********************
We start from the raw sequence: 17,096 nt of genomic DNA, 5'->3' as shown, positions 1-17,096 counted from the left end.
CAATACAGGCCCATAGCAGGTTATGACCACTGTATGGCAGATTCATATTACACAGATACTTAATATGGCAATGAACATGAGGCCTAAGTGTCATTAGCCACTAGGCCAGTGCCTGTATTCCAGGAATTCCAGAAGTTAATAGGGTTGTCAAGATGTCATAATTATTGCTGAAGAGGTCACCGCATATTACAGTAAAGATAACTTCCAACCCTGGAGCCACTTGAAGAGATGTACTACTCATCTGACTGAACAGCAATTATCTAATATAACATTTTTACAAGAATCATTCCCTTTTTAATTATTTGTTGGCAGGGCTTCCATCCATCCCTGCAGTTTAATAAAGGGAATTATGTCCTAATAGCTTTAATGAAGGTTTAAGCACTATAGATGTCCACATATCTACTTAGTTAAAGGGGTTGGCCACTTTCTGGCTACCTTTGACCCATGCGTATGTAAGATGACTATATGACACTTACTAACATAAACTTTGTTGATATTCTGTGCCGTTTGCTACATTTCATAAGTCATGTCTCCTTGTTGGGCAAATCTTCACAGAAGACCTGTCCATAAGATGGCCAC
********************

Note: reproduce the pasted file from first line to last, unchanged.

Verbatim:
We start from the raw sequence: 17,096 nt of genomic DNA, 5'->3' as shown, positions 1-17,096 counted from the left end.
CAATACAGGCCCATAGCAGGTTATGACCACTGTATGGCAGATTCATATTACACAGATACTTAATATGGCAATGAACATGAGGCCTAAGTGTCATTAGCCACTAGGCCAGTGCCTGTATTCCAGGAATTCCAGAAGTTAATAGGGTTGTCAAGATGTCATAATTATTGCTGAAGAGGTCACCGCATATTACAGTAAAGATAACTTCCAACCCTGGAGCCACTTGAAGAGATGTACTACTCATCTGACTGAACAGCAATTATCTAATATAACATTTTTACAAGAATCATTCCCTTTTTAATTATTTGTTGGCAGGGCTTCCATCCATCCCTGCAGTTTAATAAAGGGAATTATGTCCTAATAGCTTTAATGAAGGTTTAAGCACTATAGATGTCCACATATCTACTTAGTTAAAGGGGTTGGCCACTTTCTGGCTACCTTTGACCCATGCGTATGTAAGATGACTATATGACACTTACTAACATAAACTTTGTTGATATTCTGTGCCGTTTGCTACATTTCATAAGTCATGTCTCCTTGTTGGGCAAATCTTCACAGAAGACCTGTCCATAAGATGGCCAC